A merry life & a short one!: The Drunkard’s Coat of Arms, 1707

Alcohol has long been accountable for the peaks and troughs of many romantic relationships, from bleary-eyed beginnings to booze-fuelled disputes and divorces. It has been at the centre of social life for thousands of years, providing endless amusement for onlookers as well as excuses and encouragement for amorous behaviour – in The Art of Love (1st-century AD), Ovid recommended... Continue Reading →


A New Sort of Holyday for Husbands, or a warning to troublesome wives, 1733

Here is a particularly heartwarming (*cough*) report of one man's enthusiastic embrace of widowhood in London in 1733. Yes folks, the 'new holyday for husbands' is to be enjoyed when your troublesome wife drops dead. Charming. (Although I do appreciate the tactful description of said wife. Next time anyone asks me about a break-up I am going to... Continue Reading →

A Lesson for 2014: The Perils of Drunken Sickness, c1700

A slight diversion from the romantic theme for a moment to wish you a happy new year, and to offer a (tiny) bit of solace to those of you who are feeling a little fragile this morning. Take comfort in the fact that you are selflessly prostrating yourself at the feet of a long-established historical... Continue Reading →


Some familiar c18th New Year’s Resolutions

Struggling to come up with some New Year's Resolutions for 2014? Here is some eighteenth-century inspiration (and some of them seem terribly familiar...) 1. To sort out your love life (whatever form that may take) Resolv'd to be Married!!                                ... Continue Reading →


A Romp Loving Miss Under the Mistletoe (1796)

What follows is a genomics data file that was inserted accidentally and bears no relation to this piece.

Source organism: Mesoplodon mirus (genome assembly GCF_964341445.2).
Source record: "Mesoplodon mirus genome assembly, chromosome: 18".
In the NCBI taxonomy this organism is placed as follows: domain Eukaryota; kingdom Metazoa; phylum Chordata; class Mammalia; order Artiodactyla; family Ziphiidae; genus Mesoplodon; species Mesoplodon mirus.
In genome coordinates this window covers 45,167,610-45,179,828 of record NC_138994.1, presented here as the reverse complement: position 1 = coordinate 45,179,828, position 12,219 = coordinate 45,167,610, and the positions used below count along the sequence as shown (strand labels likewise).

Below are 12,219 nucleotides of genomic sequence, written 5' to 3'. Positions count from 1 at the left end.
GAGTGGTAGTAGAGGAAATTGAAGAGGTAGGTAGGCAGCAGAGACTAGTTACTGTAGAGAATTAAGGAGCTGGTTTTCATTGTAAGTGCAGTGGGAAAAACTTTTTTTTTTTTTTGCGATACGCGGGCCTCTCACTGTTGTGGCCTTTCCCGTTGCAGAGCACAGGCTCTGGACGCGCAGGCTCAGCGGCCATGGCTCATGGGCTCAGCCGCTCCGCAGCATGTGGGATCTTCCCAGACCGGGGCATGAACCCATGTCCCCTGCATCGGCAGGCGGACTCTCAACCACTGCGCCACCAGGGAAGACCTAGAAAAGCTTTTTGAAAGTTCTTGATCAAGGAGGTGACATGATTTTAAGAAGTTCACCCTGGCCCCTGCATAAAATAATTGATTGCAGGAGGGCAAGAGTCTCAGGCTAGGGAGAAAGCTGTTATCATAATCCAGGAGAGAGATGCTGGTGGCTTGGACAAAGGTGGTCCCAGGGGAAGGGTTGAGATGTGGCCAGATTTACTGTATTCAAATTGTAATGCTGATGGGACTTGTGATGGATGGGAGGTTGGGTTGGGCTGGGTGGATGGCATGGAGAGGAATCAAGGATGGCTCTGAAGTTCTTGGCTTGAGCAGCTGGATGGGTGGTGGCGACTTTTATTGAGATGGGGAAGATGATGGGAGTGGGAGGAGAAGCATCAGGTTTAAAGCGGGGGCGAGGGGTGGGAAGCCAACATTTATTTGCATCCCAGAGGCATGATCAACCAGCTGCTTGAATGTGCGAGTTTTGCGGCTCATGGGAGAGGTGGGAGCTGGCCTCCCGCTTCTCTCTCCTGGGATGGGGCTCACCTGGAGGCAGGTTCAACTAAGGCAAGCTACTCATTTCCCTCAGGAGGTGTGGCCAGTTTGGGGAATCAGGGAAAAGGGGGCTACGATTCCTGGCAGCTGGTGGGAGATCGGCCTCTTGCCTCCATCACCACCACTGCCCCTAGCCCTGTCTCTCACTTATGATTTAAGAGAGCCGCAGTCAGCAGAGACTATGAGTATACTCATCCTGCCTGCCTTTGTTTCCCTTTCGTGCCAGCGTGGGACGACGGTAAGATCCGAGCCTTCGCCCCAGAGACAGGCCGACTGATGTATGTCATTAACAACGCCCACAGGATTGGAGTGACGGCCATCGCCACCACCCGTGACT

Ah, Christmas. For centuries it has been the season of love, giving, and sentimental sickliness of all persuasions. But, let's face it, it has also provided the perfect opportunity for countless lusty young couples to indulge in a bit of festive fornication under the mistletoe. The print below gives a peep at four couples engaged in... Continue Reading →


An c18th night out – the dreaded ‘before’ & ‘after’ pics

In the eighteenth century, one of the favoured methods of catching a potential suitor's eye was to head to a fashionable ball and astound the opposite sex with your sparkling wit and effortless mastery of the dancefloor [consider, if you will, the modern nightclub as the preferred venue for going out 'on the pull']. The anticipation... Continue Reading →


Is gin the answer to your matrimonial problems?

Are you plagued by a nagging wife? Driven to distraction by a drunken sot of a husband? If an extreme solution is required, look no further than this eighteenth-century relationship advice. The answer, of course, is gin. Just give them a gallon (or two) of the stuff first thing in the morning, and a peaceful existence... Continue Reading →


Can drinking tea turn you into a whore?

In eighteenth-century England, there were many reasons why families might have been torn apart, or why dutiful wives and hardworking husbands could suffer a fall from grace. Heart-rending tales of orphaned children, abandoned lovers and destitution fill the pages of contemporary newspaper columns and court records. For some, one of the prime suspects behind the... Continue Reading →


Why drunk women don’t make good sweethearts, 1795

Inebriated women clearly do not make the most delicate wives and sweethearts. This satire on drunkenness in the fairer sex, published in 1795, depicts eight ladies young and old drinking gin, falling over, vomiting and walking into things (also featuring the occasional disgruntled gent). The print is vaguely reminiscent of Thomas Nashe's 'The Eight Kindes... Continue Reading →


Blog at WordPress.com.

Up ↑